Kyle exempts some properties from annexation; extends time until 2nd reading
The Kyle City Council whittled away at areas east of Interstate 35 that had been scheduled for involuntary annexation at their Sept. 17 meeting and also left open an 90-day window on a second reading of the annexation ordinance, a move intended to give some property owners more time to work with city staff on formulating development agreements.
In all, some 979 acres divided into 8 areas had been considered for annexation into the city, which has the authority to regulate land use.
The whole of Area 4, consisting of 127.4 acres between FM 150 and CR 158 along Traynor Drive, was removed from the annexation plan; as was Area 1 at the intersection of Bunton Creek Road and Goforth Road.
Portions of Area 8, 3 and 5 were also removed. Regarding portions of Area 7, along FM 150 where D&D storage is located, council voted to direct city staff to formulate a Chapter 212 Development Agreement with the landowners; and in Area 6, the County Line Business Park, the vote was to exempt the 10 acres from annexation for three years to give them time to fully build out, at which time a development agreement would be required.
Left undecided was Area 2, which contains the Walton property and the LCRA substation. Council discussed a Chapter 43 agreement for the area. However, a motion will have to be made a second reading on whether to remove or annex the one-acre parcel where the substation is located.
Key to the discussions were the different types of state-mandated Development Agreements, explained during the meeting by Assistant City Manager James Earp.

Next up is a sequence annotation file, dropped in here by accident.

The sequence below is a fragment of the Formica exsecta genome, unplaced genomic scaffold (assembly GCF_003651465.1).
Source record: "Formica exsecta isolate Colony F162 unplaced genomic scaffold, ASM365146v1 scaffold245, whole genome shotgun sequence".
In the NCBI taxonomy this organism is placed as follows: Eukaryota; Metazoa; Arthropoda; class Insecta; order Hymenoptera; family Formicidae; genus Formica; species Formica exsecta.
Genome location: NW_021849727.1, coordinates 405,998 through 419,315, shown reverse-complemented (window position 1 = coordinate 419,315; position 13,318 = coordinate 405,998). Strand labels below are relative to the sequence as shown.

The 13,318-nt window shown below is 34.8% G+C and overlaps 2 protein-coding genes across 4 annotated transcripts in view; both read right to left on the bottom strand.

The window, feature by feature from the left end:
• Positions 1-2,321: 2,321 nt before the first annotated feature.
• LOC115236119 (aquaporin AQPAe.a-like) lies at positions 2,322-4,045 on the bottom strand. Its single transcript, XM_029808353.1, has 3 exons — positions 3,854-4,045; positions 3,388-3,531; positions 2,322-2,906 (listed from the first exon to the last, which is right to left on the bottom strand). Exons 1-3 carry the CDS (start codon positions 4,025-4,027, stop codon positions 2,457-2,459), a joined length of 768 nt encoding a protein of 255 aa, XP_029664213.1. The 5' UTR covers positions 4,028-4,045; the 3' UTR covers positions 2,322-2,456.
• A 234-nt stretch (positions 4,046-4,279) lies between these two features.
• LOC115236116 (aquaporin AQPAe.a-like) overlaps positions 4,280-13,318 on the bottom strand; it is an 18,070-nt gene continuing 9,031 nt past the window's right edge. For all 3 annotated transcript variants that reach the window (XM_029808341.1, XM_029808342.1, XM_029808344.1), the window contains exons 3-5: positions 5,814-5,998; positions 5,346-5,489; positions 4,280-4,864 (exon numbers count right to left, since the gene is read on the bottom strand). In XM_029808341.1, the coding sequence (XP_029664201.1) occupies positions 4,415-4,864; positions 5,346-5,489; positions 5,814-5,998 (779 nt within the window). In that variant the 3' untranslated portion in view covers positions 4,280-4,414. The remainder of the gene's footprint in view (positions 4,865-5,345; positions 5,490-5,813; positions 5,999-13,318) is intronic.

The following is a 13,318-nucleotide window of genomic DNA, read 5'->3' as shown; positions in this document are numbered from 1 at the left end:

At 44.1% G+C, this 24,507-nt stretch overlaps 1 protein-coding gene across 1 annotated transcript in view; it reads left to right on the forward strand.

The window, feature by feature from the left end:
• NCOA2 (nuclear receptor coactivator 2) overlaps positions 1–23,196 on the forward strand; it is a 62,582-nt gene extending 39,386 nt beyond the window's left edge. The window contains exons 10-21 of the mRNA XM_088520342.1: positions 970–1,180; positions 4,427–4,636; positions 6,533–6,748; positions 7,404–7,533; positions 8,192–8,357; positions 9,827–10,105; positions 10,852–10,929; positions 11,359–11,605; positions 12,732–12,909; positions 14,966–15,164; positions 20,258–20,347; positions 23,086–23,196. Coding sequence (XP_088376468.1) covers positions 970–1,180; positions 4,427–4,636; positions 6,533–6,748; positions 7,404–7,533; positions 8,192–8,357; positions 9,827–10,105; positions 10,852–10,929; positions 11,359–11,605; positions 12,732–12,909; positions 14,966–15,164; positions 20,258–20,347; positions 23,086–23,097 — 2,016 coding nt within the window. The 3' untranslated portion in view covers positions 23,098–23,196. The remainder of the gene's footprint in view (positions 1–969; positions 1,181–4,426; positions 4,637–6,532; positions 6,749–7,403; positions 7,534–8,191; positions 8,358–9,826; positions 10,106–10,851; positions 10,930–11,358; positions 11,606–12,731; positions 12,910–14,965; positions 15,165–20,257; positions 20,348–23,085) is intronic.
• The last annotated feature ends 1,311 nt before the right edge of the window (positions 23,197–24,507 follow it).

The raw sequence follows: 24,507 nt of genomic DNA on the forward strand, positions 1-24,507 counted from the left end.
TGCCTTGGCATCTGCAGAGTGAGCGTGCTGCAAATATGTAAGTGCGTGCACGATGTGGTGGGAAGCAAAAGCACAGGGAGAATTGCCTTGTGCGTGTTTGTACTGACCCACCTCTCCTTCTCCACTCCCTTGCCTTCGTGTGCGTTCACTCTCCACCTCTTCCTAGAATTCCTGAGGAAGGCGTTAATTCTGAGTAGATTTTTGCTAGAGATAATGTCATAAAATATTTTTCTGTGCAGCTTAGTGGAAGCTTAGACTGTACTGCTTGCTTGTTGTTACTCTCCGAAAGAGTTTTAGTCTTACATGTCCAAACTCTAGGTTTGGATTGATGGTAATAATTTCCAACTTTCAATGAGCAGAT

A Chapter 43 agreement, he said, is one the city is obligated to offer during an annexation process to properties that have agricultural exemptions. “It allows for the continued use of that property in the way it’s being used — if you’re ranching it, farming it, using it for hay cuts — you can continue to do that usage and not be annexed by the city for a set time period” that was later referenced to be 45 years.
That differs, he said from a Chapter 212 Development Agreement, under which cities have the ability to voluntarily enter into an agreement with properties located in the city’s extra territorial jurisdiction that allow the continuation of current usage. Under that agreement, annexation would not necessarily by triggered by sale of the land but it would by a different usage.
“With a 212, neighbors would have a say, at least they would have a mechanism to have their voices heard,” Earp said. “What I’m hearing is, they want their residential areas to remain that way.”
The discussions were contentious at times, with Council member Daphne Tenorio drawing applause when she admitted she was “completely completely confused,” and that the whole annexation process of “going to one map to another map to another map” is “ridiculous.”
Earp points out that developers who might be planning something that would draw opposition from neighbors look for pockets of land unprotected by any agreement, referring them to them as “predatory type developers.”
Concerns were also voices about commercial enterprises along FM 150 located near schools, as both the County Line business park and A&D Storage are.
Property owners have until the second reading of the ordinance to returned signed development agreements and although that was scheduled for Oct. 1, council exercised their authority to put that off for up to 90 days.
When the second reading is held, it will be concerning a shorter list, Mayor Travis Mitchell noted.